In 2010, after a year of conflict and the media spotlight the Texas state board of education adopted controversial social studies standards that will determine the content of instructional materials. Texas is important because of its national impact on instructional materials. At the time partisan multiculturalists on the board tried to use the hearings to their political advantage. "They are re-writing history," fumed Mary Helen Berlanga, a longtime board member and Hispanic activist. She told the New York Times, "They can just pretend this is a white America and Hispanics don't exist."
If it were a conservative victory, it was a Pyrrhic victory, as the media gave the yearlong process gross distortions, not disguising its partisanship. California radicals in the state legislature led by since disgraced state senator Leland Yee claimed Texas was re-writing textbooks in 2010 and deviating from established lines of the curriculum. Today millions of Americans think incorrectly that in 2010 Christian extremists on the Texas state school board engineered a top-to-bottom U.S. history textbook overhaul that will corrupt instruction nationwide.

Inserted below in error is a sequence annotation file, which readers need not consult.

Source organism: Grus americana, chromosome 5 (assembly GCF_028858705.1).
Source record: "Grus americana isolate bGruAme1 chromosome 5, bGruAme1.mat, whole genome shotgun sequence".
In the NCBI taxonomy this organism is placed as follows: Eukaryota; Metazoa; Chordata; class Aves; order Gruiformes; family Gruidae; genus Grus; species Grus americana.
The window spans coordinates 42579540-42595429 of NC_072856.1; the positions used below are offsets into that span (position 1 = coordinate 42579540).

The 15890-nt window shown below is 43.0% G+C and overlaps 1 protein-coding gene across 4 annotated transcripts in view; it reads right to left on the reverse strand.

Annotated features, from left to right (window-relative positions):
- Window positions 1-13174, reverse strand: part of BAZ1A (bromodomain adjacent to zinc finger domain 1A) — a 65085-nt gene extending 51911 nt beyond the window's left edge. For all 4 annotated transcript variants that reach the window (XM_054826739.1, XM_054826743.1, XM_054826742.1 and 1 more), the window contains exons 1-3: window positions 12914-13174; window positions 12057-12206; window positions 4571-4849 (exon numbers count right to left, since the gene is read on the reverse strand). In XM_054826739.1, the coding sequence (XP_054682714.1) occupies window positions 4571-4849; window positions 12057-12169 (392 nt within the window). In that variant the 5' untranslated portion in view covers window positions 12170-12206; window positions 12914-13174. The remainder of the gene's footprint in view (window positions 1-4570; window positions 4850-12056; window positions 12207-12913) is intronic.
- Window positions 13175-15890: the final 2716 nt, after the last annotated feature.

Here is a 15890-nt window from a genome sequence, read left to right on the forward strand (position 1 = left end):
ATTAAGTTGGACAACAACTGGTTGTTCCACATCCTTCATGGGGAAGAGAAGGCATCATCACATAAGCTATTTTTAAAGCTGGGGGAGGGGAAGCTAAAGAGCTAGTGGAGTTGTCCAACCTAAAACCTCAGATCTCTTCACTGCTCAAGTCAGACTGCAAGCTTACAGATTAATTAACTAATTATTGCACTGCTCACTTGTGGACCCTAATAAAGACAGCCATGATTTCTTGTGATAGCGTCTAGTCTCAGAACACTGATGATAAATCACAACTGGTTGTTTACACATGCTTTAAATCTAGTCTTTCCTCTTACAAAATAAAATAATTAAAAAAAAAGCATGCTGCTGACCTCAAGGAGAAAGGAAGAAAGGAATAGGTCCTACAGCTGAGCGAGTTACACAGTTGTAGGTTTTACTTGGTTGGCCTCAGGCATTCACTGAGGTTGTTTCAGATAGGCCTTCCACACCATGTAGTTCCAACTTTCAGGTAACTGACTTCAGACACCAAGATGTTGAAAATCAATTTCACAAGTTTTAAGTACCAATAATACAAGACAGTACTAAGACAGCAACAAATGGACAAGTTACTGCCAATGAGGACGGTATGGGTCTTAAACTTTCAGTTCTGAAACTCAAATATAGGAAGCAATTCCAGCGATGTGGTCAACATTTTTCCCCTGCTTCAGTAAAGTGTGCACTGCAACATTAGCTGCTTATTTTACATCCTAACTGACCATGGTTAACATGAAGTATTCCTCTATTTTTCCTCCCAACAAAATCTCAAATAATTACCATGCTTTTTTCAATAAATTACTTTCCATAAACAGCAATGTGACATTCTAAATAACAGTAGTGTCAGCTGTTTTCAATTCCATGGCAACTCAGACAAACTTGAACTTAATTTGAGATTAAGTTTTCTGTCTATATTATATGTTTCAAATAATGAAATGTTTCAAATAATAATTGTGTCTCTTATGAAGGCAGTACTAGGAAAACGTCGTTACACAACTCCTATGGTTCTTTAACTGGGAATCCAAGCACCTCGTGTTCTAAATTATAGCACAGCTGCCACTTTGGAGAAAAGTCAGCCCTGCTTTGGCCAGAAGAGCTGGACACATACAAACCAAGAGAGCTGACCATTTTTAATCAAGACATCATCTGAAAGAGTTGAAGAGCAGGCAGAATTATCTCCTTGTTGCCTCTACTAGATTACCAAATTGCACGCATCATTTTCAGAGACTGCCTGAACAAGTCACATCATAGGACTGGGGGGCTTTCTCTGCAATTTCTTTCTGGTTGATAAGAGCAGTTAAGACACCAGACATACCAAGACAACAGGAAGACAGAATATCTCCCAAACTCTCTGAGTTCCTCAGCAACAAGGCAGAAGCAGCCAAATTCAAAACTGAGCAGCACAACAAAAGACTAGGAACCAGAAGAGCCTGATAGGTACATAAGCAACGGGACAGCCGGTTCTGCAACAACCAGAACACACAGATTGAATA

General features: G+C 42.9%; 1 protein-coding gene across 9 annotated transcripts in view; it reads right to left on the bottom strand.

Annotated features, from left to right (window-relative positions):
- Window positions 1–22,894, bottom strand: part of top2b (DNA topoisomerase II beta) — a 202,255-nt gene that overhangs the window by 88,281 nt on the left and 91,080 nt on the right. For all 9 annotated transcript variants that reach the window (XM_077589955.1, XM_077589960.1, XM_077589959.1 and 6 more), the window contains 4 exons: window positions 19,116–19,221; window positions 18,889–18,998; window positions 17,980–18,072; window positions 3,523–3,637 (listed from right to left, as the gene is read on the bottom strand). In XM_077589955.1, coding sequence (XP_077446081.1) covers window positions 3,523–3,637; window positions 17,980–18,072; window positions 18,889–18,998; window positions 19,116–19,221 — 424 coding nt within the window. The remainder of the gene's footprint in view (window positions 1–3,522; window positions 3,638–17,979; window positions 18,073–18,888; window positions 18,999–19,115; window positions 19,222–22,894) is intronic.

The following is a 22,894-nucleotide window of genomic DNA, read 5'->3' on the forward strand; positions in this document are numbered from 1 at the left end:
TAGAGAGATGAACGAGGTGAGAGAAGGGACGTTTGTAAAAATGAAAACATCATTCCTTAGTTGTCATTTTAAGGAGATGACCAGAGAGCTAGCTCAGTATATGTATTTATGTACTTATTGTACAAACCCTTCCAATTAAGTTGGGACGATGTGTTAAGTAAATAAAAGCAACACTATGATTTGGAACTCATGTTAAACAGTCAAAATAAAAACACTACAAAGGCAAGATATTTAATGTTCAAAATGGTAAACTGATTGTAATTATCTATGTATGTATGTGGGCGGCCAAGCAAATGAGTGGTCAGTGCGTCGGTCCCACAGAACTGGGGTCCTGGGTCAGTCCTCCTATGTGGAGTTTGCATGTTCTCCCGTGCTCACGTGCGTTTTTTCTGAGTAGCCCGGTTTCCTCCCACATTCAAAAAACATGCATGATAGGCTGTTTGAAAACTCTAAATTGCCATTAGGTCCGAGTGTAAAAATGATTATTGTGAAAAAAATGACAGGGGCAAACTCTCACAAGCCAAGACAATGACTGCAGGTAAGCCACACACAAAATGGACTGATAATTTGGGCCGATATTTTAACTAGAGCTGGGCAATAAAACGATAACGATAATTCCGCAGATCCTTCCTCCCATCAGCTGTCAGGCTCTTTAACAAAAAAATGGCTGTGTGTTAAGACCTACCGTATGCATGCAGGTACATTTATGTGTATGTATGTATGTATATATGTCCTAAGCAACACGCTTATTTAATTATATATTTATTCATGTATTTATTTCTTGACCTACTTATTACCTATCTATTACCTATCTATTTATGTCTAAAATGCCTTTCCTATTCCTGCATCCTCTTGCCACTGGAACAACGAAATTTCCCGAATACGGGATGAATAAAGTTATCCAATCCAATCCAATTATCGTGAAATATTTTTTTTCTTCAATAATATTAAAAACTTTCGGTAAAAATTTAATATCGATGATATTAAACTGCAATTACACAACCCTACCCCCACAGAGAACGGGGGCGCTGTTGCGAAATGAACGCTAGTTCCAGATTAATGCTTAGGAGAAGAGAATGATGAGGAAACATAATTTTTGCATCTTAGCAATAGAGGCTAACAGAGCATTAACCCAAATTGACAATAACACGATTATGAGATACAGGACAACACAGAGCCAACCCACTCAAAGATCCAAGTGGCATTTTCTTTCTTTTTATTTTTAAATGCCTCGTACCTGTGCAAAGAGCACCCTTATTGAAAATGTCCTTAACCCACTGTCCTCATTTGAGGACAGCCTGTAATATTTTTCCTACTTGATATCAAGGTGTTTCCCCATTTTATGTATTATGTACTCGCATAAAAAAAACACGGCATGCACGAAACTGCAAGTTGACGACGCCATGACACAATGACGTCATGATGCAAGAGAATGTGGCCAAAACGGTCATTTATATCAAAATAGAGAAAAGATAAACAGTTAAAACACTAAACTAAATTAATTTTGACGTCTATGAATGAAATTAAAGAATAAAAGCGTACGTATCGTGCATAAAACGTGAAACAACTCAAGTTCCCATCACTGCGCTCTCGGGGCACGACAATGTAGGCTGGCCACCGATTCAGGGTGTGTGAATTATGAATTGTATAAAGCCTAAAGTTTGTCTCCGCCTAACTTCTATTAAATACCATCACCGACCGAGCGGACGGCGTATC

The 2010 Texas standards on the whole conformed to what's already in U.S. history textbooks. The impact on history textbooks nationwide will be slight. An activist, confrontational, self-righteous Christian majority on the Texas state board led by aggressive Christian activist Don McLeroy dug its own grave, demonstrating enough ignorance in science and history to discredit itself with its critics.
Still, the concerted progressive response and media campaign against the Texas state board was shameful and disingenuous. Multicultural revisionists continue to label their adversaries as racist, bigot, nativist and other ugly labels with the intention to suspend all critical examination of their own ideological agenda. Whether or not the use of these epithets and techniques will continue to work politically in the future is an open question.